A well-researched true account of the tragic short life of a beautiful, talented and intelligent young woman from a prominent family who became involved with a young college revolutionary named William "Bill" Ayers. She soon gravitates to becoming one of Ayers' roommates along with Ayers' old roommate, Tim, and his other girl-friend, an equally dedicated terrorist named Bernardine Dohrn/ The book is about the subtle and insidious process of brain-washing and fascination with intrigue and a college crush that leads a woman like Diana, and many others like her to follow an intellectually challenging road to destruction. She drifts, along with Ayers, from a naive experiment in inner city youth education to membership' in the Students for A Democratic Society (SDS), which morphs suddenly into a domestic terror group calling itself "Weather Underground" (WU) both groups orchestrated by a demented elderly communist, propelling her from a striking debutante into a drawn and emaciated terrorist constructing anti-personnel dynamite bombs in the basement of a New York Townhouse. Her death at a young age occurred without warning, as either she or Ayers former roommate, Tim, managed to touch two wires together and detonate the bombs (which they had intended to carry into an annual NCO Ball and Dinner at nearby Fort Dix, to kill and maim as many U.S. soldiers and their families and friends as possible). She and Tim were blown to pieces, their bodies identified only by fingerprints. This book should be read by every student of criminology and every parent and teacher who is puzzled by the magnetic spell that the intellectual idea of revolution, violence and intrigue have over otherwise normal, well-educated young people, of great potential. It should be required reading of every student of Criminology, Terrorism, and Criminal Investigation. The theme and central character fly in the face of the shop-worn texts concerned with violent criminals and terrorists. I had the experience of explaining to the parents of another young woman whose life paralleled that of Diana Oughton in many respects, telling them that their beautiful and promising daughter, who had been awarded a full scholarship to a leading University, that she was wanted for her participation in a Bank Robbery that resulted in the cold-blooded murder of a police officer. They registered total disbelief, thinking it was mistaken identity. When they finally realized it was her, they wept. Diana is the story of a wasted life.
great ant
In search of a book I've never been able to forget, I turned to Amazon to give myself a memory trip. This terrifying and terrifyingly sad story still grips a reader with its 60's snd 70's bio of an upper middle class, Mid-West girl "gone wrong." It's not just a revolt against parental conseervatism and small town boredom—Diana is drawn into the swirling excitement of the youth-orriented political movements of the period and their confrontational crusading qualities. She becomes a "women's leader" politician, the lover of nationally known extremists, and finally a committed member of a terrorist group advocating violence to gain their political goals. She was busy in a NYC townhouse assembling bombs when something went wrong. Diana and others were obliterated along with the townhouse. The non-fiction narrative gives a reasonable explanation of the workings of Diana's mind—she was not crazy but committed, in an era when commitment could mean destruction.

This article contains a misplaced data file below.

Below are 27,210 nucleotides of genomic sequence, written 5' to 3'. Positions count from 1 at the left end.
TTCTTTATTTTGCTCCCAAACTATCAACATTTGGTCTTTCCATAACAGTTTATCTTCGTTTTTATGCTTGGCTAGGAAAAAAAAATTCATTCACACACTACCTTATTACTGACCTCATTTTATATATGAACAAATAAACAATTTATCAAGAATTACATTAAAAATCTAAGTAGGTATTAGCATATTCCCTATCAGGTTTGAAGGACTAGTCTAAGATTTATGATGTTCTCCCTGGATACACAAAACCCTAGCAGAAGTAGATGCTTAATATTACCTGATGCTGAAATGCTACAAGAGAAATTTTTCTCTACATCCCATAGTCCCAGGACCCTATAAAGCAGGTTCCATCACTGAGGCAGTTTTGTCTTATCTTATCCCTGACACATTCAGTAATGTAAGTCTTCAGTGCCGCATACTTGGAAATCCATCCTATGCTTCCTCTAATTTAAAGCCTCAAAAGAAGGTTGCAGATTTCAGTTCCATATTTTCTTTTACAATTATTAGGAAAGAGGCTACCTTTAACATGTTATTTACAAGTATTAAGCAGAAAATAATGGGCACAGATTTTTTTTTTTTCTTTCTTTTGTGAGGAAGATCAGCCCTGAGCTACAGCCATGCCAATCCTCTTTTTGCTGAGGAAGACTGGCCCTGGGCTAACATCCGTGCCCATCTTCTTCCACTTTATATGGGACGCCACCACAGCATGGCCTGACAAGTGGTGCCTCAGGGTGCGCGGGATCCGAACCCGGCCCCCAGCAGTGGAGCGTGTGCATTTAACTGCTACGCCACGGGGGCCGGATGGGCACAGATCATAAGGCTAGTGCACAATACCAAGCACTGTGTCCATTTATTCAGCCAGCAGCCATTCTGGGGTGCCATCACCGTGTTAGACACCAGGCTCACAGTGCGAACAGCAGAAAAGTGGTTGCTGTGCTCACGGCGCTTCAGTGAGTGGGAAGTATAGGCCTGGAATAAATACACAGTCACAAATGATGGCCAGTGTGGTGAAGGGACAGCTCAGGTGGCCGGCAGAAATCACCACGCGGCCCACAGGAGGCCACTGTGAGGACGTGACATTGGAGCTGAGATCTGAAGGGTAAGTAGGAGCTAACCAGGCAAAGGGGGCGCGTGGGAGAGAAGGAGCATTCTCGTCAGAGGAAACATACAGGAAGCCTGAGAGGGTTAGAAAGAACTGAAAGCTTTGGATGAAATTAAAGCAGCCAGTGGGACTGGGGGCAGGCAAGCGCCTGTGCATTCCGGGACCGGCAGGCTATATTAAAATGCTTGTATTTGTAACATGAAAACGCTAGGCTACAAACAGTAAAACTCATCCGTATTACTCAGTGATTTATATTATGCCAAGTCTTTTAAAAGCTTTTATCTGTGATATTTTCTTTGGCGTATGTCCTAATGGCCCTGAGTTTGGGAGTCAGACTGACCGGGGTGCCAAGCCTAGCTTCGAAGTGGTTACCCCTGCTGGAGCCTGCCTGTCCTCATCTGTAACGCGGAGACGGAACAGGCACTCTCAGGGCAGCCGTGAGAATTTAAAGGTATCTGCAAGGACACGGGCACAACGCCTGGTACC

anonymous
Gave me insight into a nice woman who committed to a disturbing group.
Kata
This book is a page turned and a worthwhile read for those of us who are interested in the turbulent times of the late 1960's and the early 1970's. Also worth reading at the same time to compare and contrast is "Fugitive Days" by Bill Ayers. "Diana" is flawed beacuse of the lack of footnotes and documentation and source material used by the author. Also the book does not, in my opinion give sufficient weight as to WHY many young people in America at that time turned to political action and a few to violence. The horrors of the American War on Vietnam did not and does not justify terrorism, there is no doubt about this.
Still, I developed an admiration for all of the GOOD things Diana Oughton did in Guatemala and at a school in Ann Arbor before she "went off the deep end".She was part of a generation who tried to change the world for the better. Historically it reminds me of those folks-yes mainly well to do intellectuals- who went off to Spain to fight fascism, franco and Hitler in the 1930's- 1/2 of whom died.
I also have heard assertions from Mark Rudd and Cathy Bodouin- Boudouin was at 18 w 11st during the explosion- of nasty arguments at the townhouse in the days leading up to the 6 march 1970 expolsion killing Oughton and 2 others, where Oughton argued against directing their violence against people- while the others adamantly disagreed? Could she have deliberately detonated the bomb on purpose while working on it in a bid to slow down or mitigate Weatherman violence-maybe I'm a dreamer as John Lennon said- but I hope so. Richard Morgan Brookahven NY
Kazimi
This book was required reading back in the early 1970's in High Schools. I remember many a student having this in their possession.

The movie from 1975 "Katherine", starring Sissy Spacek is based on this book.

The movie was highly rated, about a young woman, from a wealthy family. She becomes involved radically, and leads to her demise, unfortunately.

This was the path of many young people in the 1960's and 1970's. The Vietnam war, the bad presidential administrations, protest on campus, avoiding the draft, and so forth, were highly questioned by many.

Surprisingly now has become nostalgia.